Only the smallest of cruise ships can be berthed at Falmouth. Most have to be tendered from a mooring in the bay. The tender takes half an hour each way across what can be rough tidal waters.
Small cruise ships dock at the County Wharf, located a 10 to 15-minute walk from the town center. Taxis are generally available at the pier.
Passengers can choose to take the free shuttle bus or walk in to town where there are a wide variety of shops including art galleries and antique shops.
You will be greeted upon disembarking, by the award-winning Falmouth Ambassadors. They will answer any questions or queries you may have and hand you a cruise visitor map & guide.
Printable map to take along on your cruise.
Cruise calendar for this port and whether you will be docked or anchored.
Watch a destination video.
Falmouth harbor is reputed to be the third largest natural harbor in the world. Originally known as Smithwick, Falmouth consisted of an alehouse and a Blacksmith's shop until Sir Walter Raleigh had the idea to convert this sleepy port into one of the principal seaports of the world. The town's fortification, Pendennis.Castle, now stands as the first line of welcome, well worth a visit.
You can take a pleasure boat excursion up the Falestuary, as well as around the harbor, and experience the beauty of the town from the water. If you want to stretch your legs, there are guided maritime walks or a continuous hop-on, hop-off road train that makes the great circle around the town, beaches, and castle.
No English countryside is complete without an English garden, and one of the best in Cornwall is right here in Falmouth: the Glendurgan Garden, created in 1826, and maintained lovingly to this day.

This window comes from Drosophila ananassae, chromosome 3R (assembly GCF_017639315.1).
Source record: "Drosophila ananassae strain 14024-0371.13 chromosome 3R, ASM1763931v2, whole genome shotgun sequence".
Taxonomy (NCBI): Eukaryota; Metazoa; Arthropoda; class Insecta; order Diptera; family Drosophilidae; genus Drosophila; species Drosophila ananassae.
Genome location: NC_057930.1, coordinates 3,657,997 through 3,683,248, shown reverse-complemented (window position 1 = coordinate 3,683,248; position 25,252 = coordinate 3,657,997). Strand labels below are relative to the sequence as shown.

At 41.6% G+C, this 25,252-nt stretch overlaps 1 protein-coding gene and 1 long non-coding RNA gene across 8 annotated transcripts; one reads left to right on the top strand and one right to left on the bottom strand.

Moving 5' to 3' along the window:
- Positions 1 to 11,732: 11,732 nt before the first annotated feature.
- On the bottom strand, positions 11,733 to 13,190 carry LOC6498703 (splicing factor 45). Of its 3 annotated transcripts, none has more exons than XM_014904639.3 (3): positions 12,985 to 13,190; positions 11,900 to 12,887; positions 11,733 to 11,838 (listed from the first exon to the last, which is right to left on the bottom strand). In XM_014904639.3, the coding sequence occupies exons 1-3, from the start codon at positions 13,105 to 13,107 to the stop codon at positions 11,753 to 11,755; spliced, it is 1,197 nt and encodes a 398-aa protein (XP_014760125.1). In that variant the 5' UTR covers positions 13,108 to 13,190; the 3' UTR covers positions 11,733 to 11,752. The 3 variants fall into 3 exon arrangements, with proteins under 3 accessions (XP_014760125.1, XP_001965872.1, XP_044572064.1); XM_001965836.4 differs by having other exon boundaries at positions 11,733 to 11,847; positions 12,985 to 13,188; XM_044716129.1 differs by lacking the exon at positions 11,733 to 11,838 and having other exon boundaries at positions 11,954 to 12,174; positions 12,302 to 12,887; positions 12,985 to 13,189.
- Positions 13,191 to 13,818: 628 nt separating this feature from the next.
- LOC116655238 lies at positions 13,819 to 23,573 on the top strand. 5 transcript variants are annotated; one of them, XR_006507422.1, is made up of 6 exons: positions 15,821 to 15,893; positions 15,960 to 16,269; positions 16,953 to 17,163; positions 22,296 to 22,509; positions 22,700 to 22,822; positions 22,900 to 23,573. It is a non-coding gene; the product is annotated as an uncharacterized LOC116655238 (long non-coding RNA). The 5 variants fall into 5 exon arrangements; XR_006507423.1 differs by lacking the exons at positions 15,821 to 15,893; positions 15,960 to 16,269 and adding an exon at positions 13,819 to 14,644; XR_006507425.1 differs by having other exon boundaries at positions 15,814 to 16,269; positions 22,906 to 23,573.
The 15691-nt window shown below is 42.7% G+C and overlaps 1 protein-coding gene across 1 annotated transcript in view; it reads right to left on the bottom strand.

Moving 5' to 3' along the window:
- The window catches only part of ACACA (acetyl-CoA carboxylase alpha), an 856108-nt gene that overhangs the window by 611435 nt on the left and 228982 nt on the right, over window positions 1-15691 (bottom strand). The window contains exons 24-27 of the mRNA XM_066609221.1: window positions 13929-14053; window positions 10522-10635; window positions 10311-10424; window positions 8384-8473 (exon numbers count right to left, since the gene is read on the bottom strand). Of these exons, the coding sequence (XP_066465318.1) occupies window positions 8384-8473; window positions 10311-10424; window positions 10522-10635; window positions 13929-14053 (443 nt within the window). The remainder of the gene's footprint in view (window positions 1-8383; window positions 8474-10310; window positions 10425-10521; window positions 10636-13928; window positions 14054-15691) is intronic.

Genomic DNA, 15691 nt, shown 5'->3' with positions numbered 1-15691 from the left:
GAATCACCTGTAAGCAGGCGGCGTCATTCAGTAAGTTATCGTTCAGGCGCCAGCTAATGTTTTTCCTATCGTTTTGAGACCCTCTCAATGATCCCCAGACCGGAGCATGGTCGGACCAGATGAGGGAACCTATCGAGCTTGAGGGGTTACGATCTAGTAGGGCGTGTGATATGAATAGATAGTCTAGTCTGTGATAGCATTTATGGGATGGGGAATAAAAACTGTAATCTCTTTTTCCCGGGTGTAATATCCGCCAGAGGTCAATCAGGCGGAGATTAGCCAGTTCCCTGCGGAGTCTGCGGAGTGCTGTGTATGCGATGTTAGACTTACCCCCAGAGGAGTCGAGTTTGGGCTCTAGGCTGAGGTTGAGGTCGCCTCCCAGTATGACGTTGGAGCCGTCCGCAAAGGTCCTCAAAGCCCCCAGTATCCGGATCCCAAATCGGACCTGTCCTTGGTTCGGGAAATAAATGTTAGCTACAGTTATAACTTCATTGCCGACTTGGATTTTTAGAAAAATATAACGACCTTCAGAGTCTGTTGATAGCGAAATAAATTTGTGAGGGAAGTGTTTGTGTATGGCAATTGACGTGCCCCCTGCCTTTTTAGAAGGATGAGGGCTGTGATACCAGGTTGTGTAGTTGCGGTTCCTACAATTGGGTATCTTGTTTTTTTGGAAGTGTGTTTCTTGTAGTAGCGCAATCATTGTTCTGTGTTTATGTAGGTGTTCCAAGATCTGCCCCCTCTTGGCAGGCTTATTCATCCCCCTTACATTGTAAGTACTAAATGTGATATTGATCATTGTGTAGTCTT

The maritime museum is wonderful but takes a little walking to get there.
Falmouth is extremely hilly in places, and some roads (Killigrew Street, Trelawney Road) will have you cursing town surveyors. Fortunately, most of the attractions are between The Moor and Falmouth Docks, which is relatively flat.
Boat trips - Regular services take you across the river Fal to surrounding villages and also in the direction of the city of Truro and west towards Helford.
You can grab a water taxi from downtown and go over to St Mawes.
The currency throughout the UK is the pound (£). You may also hear the slang term quid for pounds. Scottish bank notes are frowned upon in other parts of the UK, so change the notes before leaving Scotland.
Cash machines (ATM) or less formally 'holes in the wall' are very widely available and usually dispense £10 and £20 notes.
Visa, Mastercard and Maestro, are accepted by most shops and restaurants.
English is spoken throughout the country, but sometimes with heavy accents!
Most cafe's and restaurants offer free WiFi.
The local emergency telephone number is 999, however the EU-wide 112 can also be used.
Shopping hours are in general:
Small stores 6 or 7 days a week (10am - 6pm)
Larger stores in general stay open til' 9PM
Hypermarts often 24/7
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